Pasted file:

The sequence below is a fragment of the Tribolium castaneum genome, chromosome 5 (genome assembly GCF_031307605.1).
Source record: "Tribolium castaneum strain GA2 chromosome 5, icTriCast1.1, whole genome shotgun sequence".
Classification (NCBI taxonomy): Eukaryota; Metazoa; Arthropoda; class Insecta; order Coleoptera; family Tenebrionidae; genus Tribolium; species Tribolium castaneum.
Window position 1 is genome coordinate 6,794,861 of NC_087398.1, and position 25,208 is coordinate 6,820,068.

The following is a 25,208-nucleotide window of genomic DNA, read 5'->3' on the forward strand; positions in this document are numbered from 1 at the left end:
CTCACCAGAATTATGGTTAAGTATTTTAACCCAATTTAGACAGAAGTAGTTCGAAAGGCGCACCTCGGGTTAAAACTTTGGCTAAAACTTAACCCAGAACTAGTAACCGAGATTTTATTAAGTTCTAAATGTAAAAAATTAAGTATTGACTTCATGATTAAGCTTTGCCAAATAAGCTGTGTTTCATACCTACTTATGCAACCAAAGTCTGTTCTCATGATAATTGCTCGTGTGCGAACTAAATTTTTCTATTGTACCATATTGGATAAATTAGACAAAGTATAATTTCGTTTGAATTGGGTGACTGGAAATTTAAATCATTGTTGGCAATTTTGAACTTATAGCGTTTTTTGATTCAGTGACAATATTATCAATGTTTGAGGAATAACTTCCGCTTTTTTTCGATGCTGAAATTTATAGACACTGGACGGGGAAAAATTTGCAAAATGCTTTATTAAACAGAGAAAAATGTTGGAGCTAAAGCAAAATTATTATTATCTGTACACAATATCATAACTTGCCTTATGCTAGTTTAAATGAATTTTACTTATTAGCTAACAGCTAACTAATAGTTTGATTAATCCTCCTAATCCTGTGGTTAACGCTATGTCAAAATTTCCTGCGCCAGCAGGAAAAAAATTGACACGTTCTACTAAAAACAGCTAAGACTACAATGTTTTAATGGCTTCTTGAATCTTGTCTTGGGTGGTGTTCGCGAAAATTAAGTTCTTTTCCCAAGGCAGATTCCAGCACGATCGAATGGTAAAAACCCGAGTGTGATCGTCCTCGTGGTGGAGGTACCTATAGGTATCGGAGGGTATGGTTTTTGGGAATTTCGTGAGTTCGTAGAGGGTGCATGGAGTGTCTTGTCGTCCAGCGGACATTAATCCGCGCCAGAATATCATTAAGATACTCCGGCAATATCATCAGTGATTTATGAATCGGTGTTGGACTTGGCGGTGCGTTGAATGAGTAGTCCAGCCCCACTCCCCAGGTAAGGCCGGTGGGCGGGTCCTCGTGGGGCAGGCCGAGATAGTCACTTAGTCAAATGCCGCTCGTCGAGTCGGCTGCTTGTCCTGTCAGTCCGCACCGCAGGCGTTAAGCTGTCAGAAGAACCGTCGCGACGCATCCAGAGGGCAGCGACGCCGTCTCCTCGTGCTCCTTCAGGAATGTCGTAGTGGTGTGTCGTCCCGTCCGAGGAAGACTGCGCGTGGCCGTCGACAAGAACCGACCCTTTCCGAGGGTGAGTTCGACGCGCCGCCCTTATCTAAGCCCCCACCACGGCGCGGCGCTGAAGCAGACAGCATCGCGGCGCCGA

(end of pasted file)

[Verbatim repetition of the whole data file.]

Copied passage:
The sequence below is a fragment of the Tribolium castaneum genome, chromosome 5 (genome assembly GCF_031307605.1).
Source record: "Tribolium castaneum strain GA2 chromosome 5, icTriCast1.1, whole genome shotgun sequence".
Classification (NCBI taxonomy): Eukaryota; Metazoa; Arthropoda; class Insecta; order Coleoptera; family Tenebrionidae; genus Tribolium; species Tribolium castaneum.
Window position 1 is genome coordinate 6,794,861 of NC_087398.1, and position 25,208 is coordinate 6,820,068.

The following is a 25,208-nucleotide window of genomic DNA, read 5'->3' on the forward strand; positions in this document are numbered from 1 at the left end:
CTCACCAGAATTATGGTTAAGTATTTTAACCCAATTTAGACAGAAGTAGTTCGAAAGGCGCACCTCGGGTTAAAACTTTGGCTAAAACTTAACCCAGAACTAGTAACCGAGATTTTATTAAGTTCTAAATGTAAAAAATTAAGTATTGACTTCATGATTAAGCTTTGCCAAATAAGCTGTGTTTCATACCTACTTATGCAACCAAAGTCTGTTCTCATGATAATTGCTCGTGTGCGAACTAAATTTTTCTATTGTACCATATTGGATAAATTAGACAAAGTATAATTTCGTTTGAATTGGGTGACTGGAAATTTAAATCATTGTTGGCAATTTTGAACTTATAGCGTTTTTTGATTCAGTGACAATATTATCAATGTTTGAGGAATAACTTCCGCTTTTTTTCGATGCTGAAATTTATAGACACTGGACGGGGAAAAATTTGCAAAATGCTTTATTAAACAGAGAAAAATGTTGGAGCTAAAGCAAAATTATTATTATCTGTACACAATATCATAACTTGCCTTATGCTAGTTTAAATGAATTTTACTTATTAGCTAACAGCTAACTAATAGTTTGATTAATCCTCCTAATCCTGTGGTTAACGCTATGTCAAAATTTCCTGCGCCAGCAGGAAAAAAATTGACACGTTCTACTAAAAACAGCTAAGACTACAATGTTTTAATGGCTTCTTGAATCTTGTCTTGGGTGGTGTTCGCGAAAATTAAGTTCTTTTCCCAAGGCAGATTCCAGCACGATCGAATGGTAAAAACCCGAGTGTGATCGTCCTCGTGGTGGAGGTACCTATAGGTATCGGAGGGTATGGTTTTTGGGAATTTCGTGAGTTCGTAGAGGGTGCATGGAGTGTCTTGTCGTCCAGCGGACATTAATCCGCGCCAGAATATCATTAAGATACTCCGGCAATATCATCAGTGATTTATGAATCGGTGTTGGACTTGGCGGTGCGTTGAATGAGTAGTCCAGCCCCACTCCCCAGGTAAGGCCGGTGGGCGGGTCCTCGTGGGGCAGGCCGAGATAGTCACTTAGTCAAATGCCGCTCGTCGAGTCGGCTGCTTGTCCTGTCAGTCCGCACCGCAGGCGTTAAGCTGTCAGAAGAACCGTCGCGACGCATCCAGAGGGCAGCGACGCCGTCTCCTCGTGCTCCTTCAGGAATGTCGTAGTGGTGTGTCGTCCCGTCCGAGGAAGACTGCGCGTGGCCGTCGACAAGAACCGACCCTTTCCGAGGGTGAGTTCGACGCGCCGCCCTTATCTAAGCCCCCACCACGGCGCGGCGCTGAAGCAGACAGCATCGCGGCGCCGA